Detection of Alzheimer’s disease with a digital pen

Drawing of people in different conditions (Source: MIT News)
Drawing of people in different conditions (Source: MIT News)

Alzheimer’s disease is a degenerative brain disorder that is similar to senile dementia except that it begins in the later stages of life, usually after 40 years. Among the first signs and symptoms of the disease are impaired memory along with impaired thought and speech. However, these signs and symptoms appear after a significant damage to the brain.

This disease (along with many other psychiatric problems such as Parkinson’s) can be detected by doctors and experts with the help of drawing and/or writing. However, doctor’s or expert’s opinion matter a lot in detection of such problems, and these problems become apparent only when the patient has already advanced to serious conditions. Without an expert’s opinion, it is difficult to confirm the problem.

Recently, MIT researchers have developed a digital pen that is attached to a custom tracking software. This digital pen can help in finding the condition in early stages by knowing not only what the person draws but also how he/she draws an image or diagram. A simple fact is that healthy people spend more time in thinking, whereas people with memory problems spend a lot more time in thinking and patients of Parkinson’s disease struggle with the process of drawing.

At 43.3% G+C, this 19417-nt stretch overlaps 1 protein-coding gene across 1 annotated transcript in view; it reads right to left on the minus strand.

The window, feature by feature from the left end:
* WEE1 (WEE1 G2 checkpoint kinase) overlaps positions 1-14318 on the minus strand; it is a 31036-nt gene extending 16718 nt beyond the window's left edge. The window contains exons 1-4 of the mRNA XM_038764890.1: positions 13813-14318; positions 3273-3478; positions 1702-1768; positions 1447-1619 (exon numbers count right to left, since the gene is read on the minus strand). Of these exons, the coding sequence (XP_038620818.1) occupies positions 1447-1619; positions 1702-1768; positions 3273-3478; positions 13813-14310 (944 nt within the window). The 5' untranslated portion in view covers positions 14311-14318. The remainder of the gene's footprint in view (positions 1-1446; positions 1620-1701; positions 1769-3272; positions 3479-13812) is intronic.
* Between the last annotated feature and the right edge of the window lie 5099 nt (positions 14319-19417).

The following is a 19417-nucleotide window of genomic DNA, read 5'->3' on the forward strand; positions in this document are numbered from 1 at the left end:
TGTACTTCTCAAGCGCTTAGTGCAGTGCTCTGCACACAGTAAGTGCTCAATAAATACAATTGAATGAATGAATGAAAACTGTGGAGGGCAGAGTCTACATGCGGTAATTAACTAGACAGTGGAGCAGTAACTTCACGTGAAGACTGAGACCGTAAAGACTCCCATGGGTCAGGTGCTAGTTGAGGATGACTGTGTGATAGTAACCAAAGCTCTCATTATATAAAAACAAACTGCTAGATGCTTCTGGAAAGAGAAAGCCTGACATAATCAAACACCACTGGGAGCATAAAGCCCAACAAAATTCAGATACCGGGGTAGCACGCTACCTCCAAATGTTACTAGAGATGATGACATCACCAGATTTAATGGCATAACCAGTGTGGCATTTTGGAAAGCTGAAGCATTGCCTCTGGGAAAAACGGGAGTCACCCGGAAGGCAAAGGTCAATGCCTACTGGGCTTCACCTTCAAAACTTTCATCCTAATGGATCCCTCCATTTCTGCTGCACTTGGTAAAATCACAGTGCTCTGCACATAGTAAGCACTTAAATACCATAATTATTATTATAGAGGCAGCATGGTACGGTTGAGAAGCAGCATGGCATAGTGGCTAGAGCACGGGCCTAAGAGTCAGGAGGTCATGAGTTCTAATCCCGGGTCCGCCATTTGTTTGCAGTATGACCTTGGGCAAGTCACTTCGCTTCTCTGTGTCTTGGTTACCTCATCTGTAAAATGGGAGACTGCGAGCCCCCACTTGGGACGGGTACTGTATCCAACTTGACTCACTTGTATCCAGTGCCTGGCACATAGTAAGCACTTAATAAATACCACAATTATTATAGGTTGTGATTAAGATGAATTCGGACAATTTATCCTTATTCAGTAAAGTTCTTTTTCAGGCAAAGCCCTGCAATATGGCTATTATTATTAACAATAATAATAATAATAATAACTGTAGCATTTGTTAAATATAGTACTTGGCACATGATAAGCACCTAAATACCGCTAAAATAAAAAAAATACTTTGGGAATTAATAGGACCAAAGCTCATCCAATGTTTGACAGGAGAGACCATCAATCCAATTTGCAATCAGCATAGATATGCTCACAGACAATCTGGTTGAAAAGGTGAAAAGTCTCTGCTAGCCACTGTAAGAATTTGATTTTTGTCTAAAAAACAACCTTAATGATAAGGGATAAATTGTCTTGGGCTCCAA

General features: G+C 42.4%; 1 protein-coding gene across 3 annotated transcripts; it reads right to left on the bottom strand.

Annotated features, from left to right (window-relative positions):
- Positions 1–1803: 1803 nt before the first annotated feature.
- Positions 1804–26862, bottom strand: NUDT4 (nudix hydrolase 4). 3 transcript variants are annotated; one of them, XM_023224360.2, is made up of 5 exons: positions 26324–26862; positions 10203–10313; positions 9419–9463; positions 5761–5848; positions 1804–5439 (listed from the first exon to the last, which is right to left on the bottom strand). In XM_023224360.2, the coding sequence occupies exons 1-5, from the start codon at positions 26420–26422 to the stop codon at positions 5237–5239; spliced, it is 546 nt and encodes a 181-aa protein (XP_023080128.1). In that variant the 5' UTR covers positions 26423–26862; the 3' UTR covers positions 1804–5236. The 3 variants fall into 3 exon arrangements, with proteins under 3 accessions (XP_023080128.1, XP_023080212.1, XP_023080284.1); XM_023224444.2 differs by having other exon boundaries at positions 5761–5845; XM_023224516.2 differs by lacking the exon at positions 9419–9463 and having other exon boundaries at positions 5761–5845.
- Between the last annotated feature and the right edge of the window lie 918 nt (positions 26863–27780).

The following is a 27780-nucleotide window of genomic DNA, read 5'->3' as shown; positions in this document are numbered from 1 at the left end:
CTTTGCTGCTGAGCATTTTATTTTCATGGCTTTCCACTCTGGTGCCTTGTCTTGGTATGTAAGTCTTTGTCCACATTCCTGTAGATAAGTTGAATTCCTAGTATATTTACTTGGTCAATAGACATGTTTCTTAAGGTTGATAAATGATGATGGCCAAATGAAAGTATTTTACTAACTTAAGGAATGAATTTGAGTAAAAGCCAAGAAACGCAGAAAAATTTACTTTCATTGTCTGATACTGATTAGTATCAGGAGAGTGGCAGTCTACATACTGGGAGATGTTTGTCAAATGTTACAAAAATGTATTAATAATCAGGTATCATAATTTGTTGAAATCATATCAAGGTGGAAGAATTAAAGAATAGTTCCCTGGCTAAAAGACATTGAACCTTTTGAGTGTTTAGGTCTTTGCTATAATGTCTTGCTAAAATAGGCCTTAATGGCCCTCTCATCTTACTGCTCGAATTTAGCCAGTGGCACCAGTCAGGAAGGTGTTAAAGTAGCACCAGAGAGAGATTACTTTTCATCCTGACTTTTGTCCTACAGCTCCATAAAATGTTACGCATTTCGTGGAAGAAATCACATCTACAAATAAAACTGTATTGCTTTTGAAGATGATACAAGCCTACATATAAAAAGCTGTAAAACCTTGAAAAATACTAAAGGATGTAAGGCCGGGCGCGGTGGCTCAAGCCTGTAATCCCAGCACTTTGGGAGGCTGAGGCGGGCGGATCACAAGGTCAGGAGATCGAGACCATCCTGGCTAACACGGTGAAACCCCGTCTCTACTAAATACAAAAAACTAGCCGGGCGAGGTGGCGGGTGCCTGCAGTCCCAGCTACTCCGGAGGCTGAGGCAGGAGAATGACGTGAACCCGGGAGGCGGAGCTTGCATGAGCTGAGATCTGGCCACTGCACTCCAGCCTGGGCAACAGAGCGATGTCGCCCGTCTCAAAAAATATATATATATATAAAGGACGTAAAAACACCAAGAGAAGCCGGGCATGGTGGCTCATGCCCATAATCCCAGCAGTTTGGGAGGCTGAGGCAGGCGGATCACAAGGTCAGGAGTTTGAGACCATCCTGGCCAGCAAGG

MIT News (

Souillard-Mandar et al. (2015). Learning Classification Models of Cognitive Conditions from Subtle
Behaviors in the Digital Clock Drawing Test MLJ

Study Examines Association Between Small-Vessel Disease, Alzheimer Pathology

The patient who led to the discovery of Alzheimer disease. (Source: Wikipedia.)
The patient who led to the discovery of Alzheimer disease. (Source: Wikipedia.)

Main Point:

Cerebral small-vessel disease (SVD) and Alzheimer disease (AD) pathology appear to be associated.

Published in:

JAMA Neurology


Maartje I. Kester, M.D., Ph.D., of the VU University Medical Center, Amsterdam, the Netherlands, and colleagues.


AD is believed to be caused by the buildup of amyloid protein in the brain and tau tangles. Previous studies have suggested that SVD and vascular risk factors increase the risk of developing AD. In both SVD and vascular dementia (VaD), signs of AD pathology have been seen. But it remains unclear how the interaction between SVD and AD pathology leads to dementia. Read More …

β-Amyloid Deposits Increase With Age, Associated With Artery Stiffness

Main Points:

Stiffening of the arteries appears to be associated with the progressive buildup of β-amyloid (Αβ) plaque in the brains of elderly patients without dementia, suggesting a relationship between the severity of vascular disease and the plaque that is a hallmark of Alzheimer disease.